For over 25 years, Canadian practice concerning medical “kits” and “packages” has been considered to be a well-settled area of law, so it was very surprising when the Canadian Patent Office (CIPO) recently proposed to disturb this practice in the “Consultation Document: 17.03.04 – Kits and Packages” posted online on April 24, 2017.
Existing practice follows the guidance provided in the Supreme Court of Canada’s decision Shell Oil v. Commissioner of Patents (1982) 67 C.P.R. (2nd) 1 (SCC), which is the leading decision on inventions relating to new uses of known compounds, and the Commissioner’s Decision Re Application for Patent of Wayne State (1988) 22 C.P.R. (3rd) 407, in which the Patent Appeal Board at the Canadian Patent Office applied the reasoning of Shell Oil to a scenario involving a new medical use for a known compound.
Notably, in Wayne State, the Patent Appeal Board upheld the following package claim, which has been used as a model for Canadian patent agents ever since:
4. A commercial package containing as an active pharmaceutical ingredient 3-methyl-1-[2-(2-napthyloxy)-ethyl]-2-pyrazolin-5-one or a pharmaceutically acceptable salt thereof, together with instructions for the use thereof for reducing metastasis and neoplastic growth in a mammal. Thus, conventionally, medical kit and package claims in Canada generally have the following structure: “A kit/commercial package containing compound X and instructions for the use thereof to treat Y”, where the “instructions for use” are considered to be an essential part of the kit or package that can be relied upon for the purposes of novelty and inventive step. These kinds of claims offer important protection for inventions relating to second medical uses, given the prohibition on patenting methods of medical treatment in Canada.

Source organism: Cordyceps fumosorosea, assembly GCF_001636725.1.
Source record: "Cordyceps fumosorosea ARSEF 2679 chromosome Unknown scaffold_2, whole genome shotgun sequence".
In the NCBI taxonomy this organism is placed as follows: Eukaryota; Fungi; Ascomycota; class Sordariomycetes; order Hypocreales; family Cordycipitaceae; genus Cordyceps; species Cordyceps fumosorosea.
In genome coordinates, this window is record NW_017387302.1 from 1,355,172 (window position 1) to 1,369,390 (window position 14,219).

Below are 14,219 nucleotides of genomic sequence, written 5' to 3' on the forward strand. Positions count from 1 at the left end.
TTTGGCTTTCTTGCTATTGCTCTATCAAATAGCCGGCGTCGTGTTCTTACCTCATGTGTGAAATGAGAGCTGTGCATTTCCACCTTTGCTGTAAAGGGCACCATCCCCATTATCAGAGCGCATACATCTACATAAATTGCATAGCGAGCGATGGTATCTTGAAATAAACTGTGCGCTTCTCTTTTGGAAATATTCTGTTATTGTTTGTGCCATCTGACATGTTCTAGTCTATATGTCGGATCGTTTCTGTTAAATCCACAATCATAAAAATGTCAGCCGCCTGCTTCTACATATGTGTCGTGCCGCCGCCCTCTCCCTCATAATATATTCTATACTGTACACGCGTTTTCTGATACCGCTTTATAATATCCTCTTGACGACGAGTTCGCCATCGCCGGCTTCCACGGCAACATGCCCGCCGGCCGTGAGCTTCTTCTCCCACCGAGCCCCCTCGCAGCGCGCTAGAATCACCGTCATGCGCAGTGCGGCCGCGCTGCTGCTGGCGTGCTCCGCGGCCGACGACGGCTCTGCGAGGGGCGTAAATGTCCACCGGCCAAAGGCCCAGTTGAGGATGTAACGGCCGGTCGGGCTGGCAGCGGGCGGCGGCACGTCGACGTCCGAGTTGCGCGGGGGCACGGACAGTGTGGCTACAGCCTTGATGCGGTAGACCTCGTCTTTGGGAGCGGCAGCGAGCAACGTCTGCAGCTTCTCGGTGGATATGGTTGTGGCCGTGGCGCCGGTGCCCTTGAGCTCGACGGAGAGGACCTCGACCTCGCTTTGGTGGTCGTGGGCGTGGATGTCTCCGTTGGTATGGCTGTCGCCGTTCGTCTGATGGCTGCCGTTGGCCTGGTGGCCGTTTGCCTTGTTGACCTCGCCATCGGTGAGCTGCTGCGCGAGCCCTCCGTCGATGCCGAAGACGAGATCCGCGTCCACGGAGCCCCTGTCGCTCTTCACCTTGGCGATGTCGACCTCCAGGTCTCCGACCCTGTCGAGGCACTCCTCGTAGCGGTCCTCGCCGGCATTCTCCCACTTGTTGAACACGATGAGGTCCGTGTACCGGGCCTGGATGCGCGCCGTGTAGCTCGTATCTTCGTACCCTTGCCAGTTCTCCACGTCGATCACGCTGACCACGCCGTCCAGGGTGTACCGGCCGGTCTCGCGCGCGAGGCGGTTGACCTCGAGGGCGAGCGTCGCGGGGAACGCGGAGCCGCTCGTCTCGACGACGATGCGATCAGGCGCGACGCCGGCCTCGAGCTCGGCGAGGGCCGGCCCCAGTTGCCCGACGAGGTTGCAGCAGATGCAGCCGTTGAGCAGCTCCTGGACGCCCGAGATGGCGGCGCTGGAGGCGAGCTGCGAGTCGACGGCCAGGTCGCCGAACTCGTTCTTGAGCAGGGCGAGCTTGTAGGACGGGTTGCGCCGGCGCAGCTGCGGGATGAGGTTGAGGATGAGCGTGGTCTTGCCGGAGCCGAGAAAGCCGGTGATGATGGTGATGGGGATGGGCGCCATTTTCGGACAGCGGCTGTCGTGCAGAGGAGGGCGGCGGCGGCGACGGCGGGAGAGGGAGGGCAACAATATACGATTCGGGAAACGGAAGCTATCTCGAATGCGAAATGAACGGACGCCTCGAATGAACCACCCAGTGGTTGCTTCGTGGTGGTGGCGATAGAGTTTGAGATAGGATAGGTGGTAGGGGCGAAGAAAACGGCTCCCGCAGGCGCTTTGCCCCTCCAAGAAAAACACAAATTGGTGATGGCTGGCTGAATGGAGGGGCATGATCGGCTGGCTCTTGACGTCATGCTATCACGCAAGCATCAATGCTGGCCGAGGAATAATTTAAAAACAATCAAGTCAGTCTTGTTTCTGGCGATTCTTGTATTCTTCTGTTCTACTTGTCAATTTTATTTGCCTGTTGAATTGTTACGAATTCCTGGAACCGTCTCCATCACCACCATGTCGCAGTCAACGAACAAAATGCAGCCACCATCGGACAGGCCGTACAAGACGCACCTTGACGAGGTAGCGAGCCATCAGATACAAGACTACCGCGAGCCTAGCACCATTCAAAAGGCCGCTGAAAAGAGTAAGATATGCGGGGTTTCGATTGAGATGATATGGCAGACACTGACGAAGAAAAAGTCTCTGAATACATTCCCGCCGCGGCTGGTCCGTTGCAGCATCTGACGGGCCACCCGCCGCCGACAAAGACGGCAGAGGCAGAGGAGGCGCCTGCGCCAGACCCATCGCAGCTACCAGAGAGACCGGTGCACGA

Under CIPO’s proposed changes, the “instructions for use” would no longer carry patentable weight. There have been no Court decisions in Canada that would directly support such a drastic change to our practice, so it is a bit of a mystery as to why CIPO has had a change of heart in this respect.
But at this point, the story takes a very interesting twist. CIPO had invited feedback from Canadian patent agents on the Consultation Document, and in the process of developing such feedback, an unpublished Decision of the Federal Court of Appeal came to light that establishes that the conventional kit/package claim structure has been expressly considered and sanctioned by our Courts.
This situation came about because simple (without reasons) Judgments and Orders are not published in Canada unless specifically requested by the Judge, and no such request was made in this case. The unpublished Decision at issue here was part of the same proceedings that gave rise to a series of well-known decisions (the AZT decisions), which stand for the proposition that a new use of an old compound for the treatment of a disease is not a method of medical treatment and is good subject matter for a patent (Apotex Inc. v. Wellcome Foundation Ltd.  SCR 153; affg  1 FCR 495; affg in part  145 FTR 161). And while the published AZT decisions (with reasons) were widely read, the related but unpublished Decision may well have languished forever in the archives of the Courts and the personal files of the litigators of the case, had it not suddenly become vital for responding to CIPO’s attack on kit and package claims.
In the unpublished Decision, the Federal Court of Appeal upheld the following claim to a containerized pharmaceutical product because it also recited instructions a new and inventive use for the formulation contained therein:
24. A containerized pharmaceutical product comprising a container containing a formulation comprising 3'-azido-3'-deoxythymidine and a pharmaceutically acceptable carrier thereof, and instructions associated with said container directing use of the formulation in the treatment or prophylaxis of AIDS.
The judgment of the Federal Court of Appeal in this regard was affirmed by the Supreme Court of Canada ( 4 SCR 153), which is the highest court in Canada.
Thus, CIPO’s Consultation Document has had the unexpected result of making the case for pharmaceutical kit and commercial packages claims in Canada even more compelling.